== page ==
Rewarded for failure? Road bosses’ six-figure salaries rise by 50% despite smart motorways scandal
- Road bosses at centre of smart motorway scandal accused of being ‘rewarded for failure’
- Data shows the number of road bosses on six-figure salaries rose by 50 per cent
- 86 National Highways bosses raked in the levels of pay, up from 57 in 2018
Road bosses at the centre of the smart motorways scandal were last night accused of being ‘rewarded for failure’ as it emerged the number on six-figure salaries has risen by 50 per cent.
Data obtained by the Mail show 86 National Highways executives were raking in such levels of pay this year – up from 57 in 2018.
The figure at the government-funded, but privately-owned, authority was 72 last year.
The eye-watering sums come despite a pay freeze for many public sector workers.
Road bosses at the centre of the smart motorways scandal were last night accused of being ‘rewarded for failure’ as it emerged the number on six-figure salaries has risen by 50 per cent (stock image)
And the revelation follows the Mail’s searing undercover investigation into safety at smart motorways. The rise was blasted by MPs and relatives of drivers killed on smart motorways.
Karl McCartney, a Tory MP who sits on the Commons transport committee, said: ‘The organisation’s performance in recent years across various issues, not least the misnomered “smart motorways”, does not warrant such sharp increases in pay.’ Claire Mercer, whose husband Jason was killed on the M1 two years ago, said: ‘They are being rewarded for failure. Smart motorways are killing people. It’s outrageous.’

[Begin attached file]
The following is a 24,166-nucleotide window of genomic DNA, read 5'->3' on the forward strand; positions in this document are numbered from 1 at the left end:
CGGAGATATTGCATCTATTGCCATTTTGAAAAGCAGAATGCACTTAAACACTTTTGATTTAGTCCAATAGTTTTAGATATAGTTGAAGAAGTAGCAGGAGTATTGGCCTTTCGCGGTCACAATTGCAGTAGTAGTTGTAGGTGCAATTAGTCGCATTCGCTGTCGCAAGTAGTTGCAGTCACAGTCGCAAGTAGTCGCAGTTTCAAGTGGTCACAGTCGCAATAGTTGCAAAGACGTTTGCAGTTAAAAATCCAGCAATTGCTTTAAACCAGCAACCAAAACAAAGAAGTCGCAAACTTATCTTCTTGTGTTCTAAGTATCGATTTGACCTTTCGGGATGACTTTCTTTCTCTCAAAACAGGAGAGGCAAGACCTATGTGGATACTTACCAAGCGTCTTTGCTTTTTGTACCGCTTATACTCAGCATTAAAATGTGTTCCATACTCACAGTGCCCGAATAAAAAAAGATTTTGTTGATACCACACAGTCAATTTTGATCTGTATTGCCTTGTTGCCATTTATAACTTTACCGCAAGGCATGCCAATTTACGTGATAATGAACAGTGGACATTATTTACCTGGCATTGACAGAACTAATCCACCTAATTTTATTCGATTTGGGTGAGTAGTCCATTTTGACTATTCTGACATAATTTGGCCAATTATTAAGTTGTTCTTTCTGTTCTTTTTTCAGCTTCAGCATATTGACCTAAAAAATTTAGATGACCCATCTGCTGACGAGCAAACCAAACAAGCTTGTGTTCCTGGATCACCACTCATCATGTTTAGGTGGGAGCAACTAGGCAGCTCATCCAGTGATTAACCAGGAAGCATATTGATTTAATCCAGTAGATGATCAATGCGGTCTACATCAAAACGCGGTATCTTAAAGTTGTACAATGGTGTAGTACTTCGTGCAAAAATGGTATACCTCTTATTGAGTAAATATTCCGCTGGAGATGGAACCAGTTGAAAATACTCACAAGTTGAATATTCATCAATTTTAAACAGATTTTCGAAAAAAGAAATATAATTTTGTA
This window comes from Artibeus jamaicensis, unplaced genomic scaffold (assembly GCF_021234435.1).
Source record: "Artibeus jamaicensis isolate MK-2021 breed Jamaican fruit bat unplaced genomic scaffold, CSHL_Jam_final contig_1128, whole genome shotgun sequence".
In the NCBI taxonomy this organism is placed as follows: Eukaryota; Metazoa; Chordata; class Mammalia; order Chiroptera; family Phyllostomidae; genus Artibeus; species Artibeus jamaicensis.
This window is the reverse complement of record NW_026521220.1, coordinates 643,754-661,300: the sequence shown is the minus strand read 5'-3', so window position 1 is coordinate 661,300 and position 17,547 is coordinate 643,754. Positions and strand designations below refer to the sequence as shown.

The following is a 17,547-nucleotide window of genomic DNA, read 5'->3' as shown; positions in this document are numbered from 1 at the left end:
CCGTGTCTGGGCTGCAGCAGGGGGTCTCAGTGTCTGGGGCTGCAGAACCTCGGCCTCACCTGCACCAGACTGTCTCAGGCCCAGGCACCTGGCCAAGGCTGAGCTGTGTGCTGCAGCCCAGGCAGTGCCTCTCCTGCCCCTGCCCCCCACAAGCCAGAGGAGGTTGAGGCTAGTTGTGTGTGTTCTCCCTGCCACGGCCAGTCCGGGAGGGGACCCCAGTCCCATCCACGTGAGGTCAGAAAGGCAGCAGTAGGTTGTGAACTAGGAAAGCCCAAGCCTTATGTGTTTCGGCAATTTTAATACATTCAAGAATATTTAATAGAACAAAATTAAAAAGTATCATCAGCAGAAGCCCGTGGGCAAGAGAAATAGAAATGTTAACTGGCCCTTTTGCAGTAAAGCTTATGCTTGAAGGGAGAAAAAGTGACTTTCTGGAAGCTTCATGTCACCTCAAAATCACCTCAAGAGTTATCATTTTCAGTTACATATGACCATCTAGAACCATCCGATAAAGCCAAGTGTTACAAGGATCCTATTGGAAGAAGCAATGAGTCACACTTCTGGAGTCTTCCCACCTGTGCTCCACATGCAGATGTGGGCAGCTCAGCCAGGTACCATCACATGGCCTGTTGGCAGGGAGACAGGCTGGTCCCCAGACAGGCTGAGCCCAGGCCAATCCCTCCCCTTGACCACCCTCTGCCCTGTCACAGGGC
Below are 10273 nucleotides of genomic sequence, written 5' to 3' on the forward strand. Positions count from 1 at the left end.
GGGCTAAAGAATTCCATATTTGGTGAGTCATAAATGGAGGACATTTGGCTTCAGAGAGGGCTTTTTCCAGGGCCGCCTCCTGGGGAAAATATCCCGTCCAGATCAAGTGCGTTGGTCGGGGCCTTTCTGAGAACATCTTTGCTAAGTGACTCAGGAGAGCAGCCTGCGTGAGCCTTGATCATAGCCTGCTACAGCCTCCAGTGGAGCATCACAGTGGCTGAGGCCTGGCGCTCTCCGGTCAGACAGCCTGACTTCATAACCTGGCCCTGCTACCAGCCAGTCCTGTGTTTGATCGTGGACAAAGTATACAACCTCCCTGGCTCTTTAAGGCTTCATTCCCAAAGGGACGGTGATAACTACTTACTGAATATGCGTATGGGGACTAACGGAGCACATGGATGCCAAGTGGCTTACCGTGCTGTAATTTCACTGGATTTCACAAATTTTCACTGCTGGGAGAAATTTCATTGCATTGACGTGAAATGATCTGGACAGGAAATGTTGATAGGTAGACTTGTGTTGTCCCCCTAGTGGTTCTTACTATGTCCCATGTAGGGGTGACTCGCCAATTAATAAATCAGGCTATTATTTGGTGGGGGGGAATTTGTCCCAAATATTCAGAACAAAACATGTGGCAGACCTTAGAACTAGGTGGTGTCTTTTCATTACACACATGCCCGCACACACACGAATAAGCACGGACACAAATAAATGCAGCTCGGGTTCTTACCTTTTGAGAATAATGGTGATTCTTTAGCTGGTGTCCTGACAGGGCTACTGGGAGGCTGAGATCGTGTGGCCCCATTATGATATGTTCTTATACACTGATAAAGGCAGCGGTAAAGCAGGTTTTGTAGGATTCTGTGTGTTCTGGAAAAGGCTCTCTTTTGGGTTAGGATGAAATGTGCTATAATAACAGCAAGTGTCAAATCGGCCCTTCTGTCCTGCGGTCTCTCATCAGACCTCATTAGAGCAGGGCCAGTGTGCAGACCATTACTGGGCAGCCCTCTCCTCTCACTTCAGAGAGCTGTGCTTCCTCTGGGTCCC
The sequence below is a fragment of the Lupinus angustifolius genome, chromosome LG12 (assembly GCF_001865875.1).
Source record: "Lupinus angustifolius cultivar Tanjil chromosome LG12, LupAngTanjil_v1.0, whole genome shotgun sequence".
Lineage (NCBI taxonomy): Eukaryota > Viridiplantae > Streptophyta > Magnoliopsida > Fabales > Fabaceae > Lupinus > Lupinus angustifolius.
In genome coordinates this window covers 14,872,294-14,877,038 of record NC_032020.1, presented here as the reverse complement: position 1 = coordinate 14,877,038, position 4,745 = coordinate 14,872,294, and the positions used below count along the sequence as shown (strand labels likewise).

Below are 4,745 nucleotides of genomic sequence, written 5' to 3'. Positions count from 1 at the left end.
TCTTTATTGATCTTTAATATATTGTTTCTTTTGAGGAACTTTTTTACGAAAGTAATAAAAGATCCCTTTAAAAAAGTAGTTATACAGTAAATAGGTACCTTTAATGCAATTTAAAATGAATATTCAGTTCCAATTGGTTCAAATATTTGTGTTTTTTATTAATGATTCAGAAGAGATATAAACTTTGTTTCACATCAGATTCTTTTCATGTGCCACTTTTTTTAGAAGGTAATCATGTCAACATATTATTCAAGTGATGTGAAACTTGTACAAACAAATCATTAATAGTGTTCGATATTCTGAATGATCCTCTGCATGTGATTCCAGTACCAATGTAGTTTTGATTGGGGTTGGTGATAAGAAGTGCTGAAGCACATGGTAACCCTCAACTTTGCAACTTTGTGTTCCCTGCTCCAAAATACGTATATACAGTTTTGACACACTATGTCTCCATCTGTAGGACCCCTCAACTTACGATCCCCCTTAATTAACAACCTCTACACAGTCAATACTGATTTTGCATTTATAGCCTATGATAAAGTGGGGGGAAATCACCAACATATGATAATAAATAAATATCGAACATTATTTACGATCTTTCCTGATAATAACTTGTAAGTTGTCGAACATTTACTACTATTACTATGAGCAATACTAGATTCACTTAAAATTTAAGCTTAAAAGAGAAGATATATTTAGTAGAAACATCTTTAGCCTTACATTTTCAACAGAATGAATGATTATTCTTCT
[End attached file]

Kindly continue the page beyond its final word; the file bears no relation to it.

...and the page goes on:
Sally Jacobs, 83, whose husband Derek, also 83, was killed on the M1 in 2019, added: ‘They are profiting from death. I can’t believe they could be so blatant about handing themselves these kinds of sums, and yet they’re rolling out more and more miles of smart motorways which are killing people.’
A reporter working at the South Mimms Regional Control Centre for six weeks discovered more than one in ten safety cameras were broken, misted up or facing the wrong way in an audit using National Highways’ internal system. Fifty-three people have died on smart motorways – in which the hard shoulder is turned into a live lane – in the four years to 2019, with at least 18 attributed to the system.
Bosses at National Highways, which recently rebranded from Highways England, have insisted they are safer than conventional motorways, but they use figures over a five-year period. The Mail revealed in the two latest years for which there are figures that deaths on smart motorways outweigh those on conventional motorways.
Chief financial officer Vanessa Howlison (pictured) received nearly £250,000 last year, including a £20,000 bonus
The pay figures, obtained via a Freedom of Information request, show 57 staff were receiving six-figure pay packages in July 2018. The following year it was 64, then 72 last July, and it stood at 86 this summer. According to the organisation’s most recent annual report, now a year old, former chief executive Jim O’Sullivan had an annual salary of £382,500 before he stood down in January.
He received a £75,000 bonus in 2019-20, bumping that year’s package up to £487,500 when pension contributions were included. New chief executive Nick Harris was earning £262,841 as executive director of operations. Chief financial officer Vanessa Howlison received nearly £250,000 last year, including a £20,000 bonus.
National Highways HR director Elaine Billington said: ‘To successfully manage a network this large and complex, it is essential we recruit and retain the most capable team possible with the best expertise and pay the salaries necessary in this globally competitive market.’
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